SC Seeks Replies From Centre, 6 States on Plea for Transfer of Cases on Religious Conversion From HCs

The Supreme Court on Friday sought the responses of the Centre and six states on a plea moved by a Muslim body, seeking a transfer of 21 cases that have challenged state laws regulating religious conversions due to interfaith marriages to the apex court.

A bench of Chief Justice DY Chandrachud and Justice PS Narasimha issued a notice on the Jamiat Ulama-e-Hind’s plea moved through advocate MR Shamshad and asked Attorney General R Venkataramani to file a reply.

The Muslim body has sought a transfer of three petitions pending in the Gujarat High Court, five in the Allahabad High Court, three in the Himachal Pradesh High Court, three in the Jharkhand High Court, six in the Madhya Pradesh High Court and one petition in the Karnataka High Court, which have challenged the respective state laws.

“Issue notice in petitions, in which no notices have been issued till now, including the transfer petition,” the bench said.

The court was hearing a batch of petitions, including pleas that have questioned alleged religious conversion through allurement or by force and those that have challenged the validity of the state anti-conversion laws.

Besides, two separate petitions have been filed by Gujarat and Madhya Pradesh, challenging the interim orders of the respective high courts that stayed certain provisions of the state laws on conversion.

Appearing in the court on behalf of advocate Ashwini Upadhyay, senior advocate Arvind Datar said in the last hearing, several parties had raised objections to the contentions made in the additional affidavit and therefore, he was withdrawing the same.

Representing one of the parties, senior advocate Dushyant Dave said objectionable contentions were made by Upadhyay not only in the additional affidavit, but also in the writ petitions.

The bench told Datar, “You are appearing here as an officer of the court. Therefore, just ensure that there is no such statements made even in the petition.”

It said if the petitions raise common questions, the court would hear the pleas together.

The bench said it did not start the final arguments on Friday as notices were not issued in many of the petitions and once the replies of all the parties are on record, it would start hearing the matter, and posted it after three weeks.

On January 30, the top court had said it would hear the batch of pleas challenging the controversial state laws regulating religious conversions due to interfaith marriages on February 3.

One of the petitioners, NGO “Citizens for Justice and Peace” of activist Teesta Setalwad, had submitted that people cannot get married due to these state laws and the situation is very grave.

The attorney general had submitted that these are state legislations that have been challenged before the apex court and the high courts concerned should hear these cases.

The top court had earlier asked the parties challenging the anti-conversion laws of several states to file a common petition, seeking a transfer of the cases from various high courts to the apex court.

Solicitor General Tushar Mehta had challenged the locus standi of “Citizens for Justice and Peace”. However, he had not elaborated on the reasons for questioning the NGO’s locus.

The top court had noted that there were at least five such pleas “before the Allahabad High Court, seven before the Madhya Pradesh High Court, two each before the Gujarat and Jharkhand high courts, three before the Himachal Pradesh High Court, and one each before the Karnataka and Uttarakhand high courts”, and said a common petition for their transfer could be filed.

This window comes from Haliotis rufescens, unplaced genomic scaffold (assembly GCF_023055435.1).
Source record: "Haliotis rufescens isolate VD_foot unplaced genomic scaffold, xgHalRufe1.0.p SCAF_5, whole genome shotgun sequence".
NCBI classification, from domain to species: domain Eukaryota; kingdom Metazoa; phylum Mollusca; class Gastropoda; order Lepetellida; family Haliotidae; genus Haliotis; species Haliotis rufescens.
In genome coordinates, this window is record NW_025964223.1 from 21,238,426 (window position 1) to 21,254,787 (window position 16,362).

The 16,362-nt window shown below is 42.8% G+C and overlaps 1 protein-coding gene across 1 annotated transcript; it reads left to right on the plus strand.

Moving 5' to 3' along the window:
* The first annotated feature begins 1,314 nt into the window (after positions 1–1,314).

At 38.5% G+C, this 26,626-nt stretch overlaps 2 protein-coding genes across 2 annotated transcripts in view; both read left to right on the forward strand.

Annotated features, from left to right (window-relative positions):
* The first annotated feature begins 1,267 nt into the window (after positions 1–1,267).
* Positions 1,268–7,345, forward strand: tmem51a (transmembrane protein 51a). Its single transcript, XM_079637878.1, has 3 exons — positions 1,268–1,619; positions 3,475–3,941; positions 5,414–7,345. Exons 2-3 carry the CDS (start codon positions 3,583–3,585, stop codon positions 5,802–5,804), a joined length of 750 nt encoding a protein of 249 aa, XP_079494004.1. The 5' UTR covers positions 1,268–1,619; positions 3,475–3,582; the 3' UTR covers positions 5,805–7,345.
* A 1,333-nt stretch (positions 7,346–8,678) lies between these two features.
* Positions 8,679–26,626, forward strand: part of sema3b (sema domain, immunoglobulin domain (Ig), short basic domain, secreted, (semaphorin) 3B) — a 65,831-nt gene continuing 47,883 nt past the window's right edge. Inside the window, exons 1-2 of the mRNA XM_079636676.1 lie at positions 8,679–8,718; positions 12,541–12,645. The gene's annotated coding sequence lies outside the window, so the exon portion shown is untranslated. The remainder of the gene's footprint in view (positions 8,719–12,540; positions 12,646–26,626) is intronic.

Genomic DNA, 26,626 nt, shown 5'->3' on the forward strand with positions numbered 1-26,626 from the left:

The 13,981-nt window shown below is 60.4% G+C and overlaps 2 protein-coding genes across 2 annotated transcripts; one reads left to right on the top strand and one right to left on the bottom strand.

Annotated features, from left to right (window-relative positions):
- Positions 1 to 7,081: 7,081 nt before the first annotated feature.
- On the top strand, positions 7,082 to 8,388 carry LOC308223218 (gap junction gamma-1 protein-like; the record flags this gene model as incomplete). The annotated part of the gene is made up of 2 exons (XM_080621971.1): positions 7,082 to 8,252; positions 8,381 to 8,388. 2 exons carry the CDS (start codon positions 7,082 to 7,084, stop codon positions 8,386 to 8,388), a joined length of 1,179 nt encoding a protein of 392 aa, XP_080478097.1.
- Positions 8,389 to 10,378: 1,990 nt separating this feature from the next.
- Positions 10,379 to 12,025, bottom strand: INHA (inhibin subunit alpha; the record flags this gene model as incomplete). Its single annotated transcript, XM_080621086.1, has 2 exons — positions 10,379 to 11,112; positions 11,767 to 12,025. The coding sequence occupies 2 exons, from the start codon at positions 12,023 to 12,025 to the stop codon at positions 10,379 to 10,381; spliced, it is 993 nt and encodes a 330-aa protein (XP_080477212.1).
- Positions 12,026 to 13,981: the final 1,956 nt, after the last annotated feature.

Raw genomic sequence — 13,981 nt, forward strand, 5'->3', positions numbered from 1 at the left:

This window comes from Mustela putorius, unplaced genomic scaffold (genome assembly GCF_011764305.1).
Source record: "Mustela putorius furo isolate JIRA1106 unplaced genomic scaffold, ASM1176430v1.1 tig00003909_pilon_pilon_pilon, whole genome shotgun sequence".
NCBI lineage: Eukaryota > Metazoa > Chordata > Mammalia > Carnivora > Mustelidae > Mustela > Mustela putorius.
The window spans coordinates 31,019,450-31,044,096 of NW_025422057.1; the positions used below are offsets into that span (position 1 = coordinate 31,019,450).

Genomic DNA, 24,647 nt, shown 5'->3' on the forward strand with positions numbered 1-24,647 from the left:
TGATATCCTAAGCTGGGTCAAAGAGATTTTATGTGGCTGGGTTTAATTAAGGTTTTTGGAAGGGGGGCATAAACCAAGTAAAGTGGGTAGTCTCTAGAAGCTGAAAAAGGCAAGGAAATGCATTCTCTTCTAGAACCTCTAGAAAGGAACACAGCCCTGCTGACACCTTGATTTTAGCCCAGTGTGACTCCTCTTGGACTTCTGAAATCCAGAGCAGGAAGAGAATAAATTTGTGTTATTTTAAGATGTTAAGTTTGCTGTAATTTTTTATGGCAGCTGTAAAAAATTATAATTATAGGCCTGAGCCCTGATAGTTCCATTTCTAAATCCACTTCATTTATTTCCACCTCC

Earlier, a bench headed by Justice MR Shah had said religious conversion is a serious issue that should not be given a political colour.

It had sought the attorney general’s assistance on the plea filed by Upadhyay.

Another bench headed by the CJI had, on January 2, sought to know the status of the cases pending before the high courts and said if the cases are similar in nature, it might transfer those to itself.

It had asked “Citizens for Justice and Peace” and the states of Uttar Pradesh, Madhya Pradesh, Uttarakhand and Himachal Pradesh to apprise it of the status of the cases challenging the state laws on conversion through marriage.

The apex court had, on January 6, 2021, agreed to examine certain new and controversial laws of Uttar Pradesh and Uttarakhand, regulating religious conversions due to interfaith marriages.

The Uttar Pradesh law relates to not only interfaith marriages but all religious conversions and lays down elaborate procedures for anyone who wishes to convert to another religion.

The Uttarakhand law entails a two-year jail term for those found guilty of religious conversion through “force or allurement”. The allurement can be in the form of cash, employment or material benefits.

The plea filed by the NGO has alleged that the legislations violate articles 21 and 25 of the Constitution as those empower the State to suppress an individual’s personal liberty and freedom to practise the religion of his choice.

The Jamiat Ulama-e-Hind had also moved the Supreme Court, challenging the anti-conversion laws of Uttar Pradesh, Madhya Pradesh, Gujarat, Uttarakhand and Himachal Pradesh. It had contended that these laws were enacted to “harass” interfaith couples and implicate them in criminal cases.

The Muslim body, in its PIL filed through advocate Ejaz Maqbool, had said the provisions of all such laws of the five states forced people to disclose their faith and consequently, invaded their privacy.

Related Articles

Latest Articles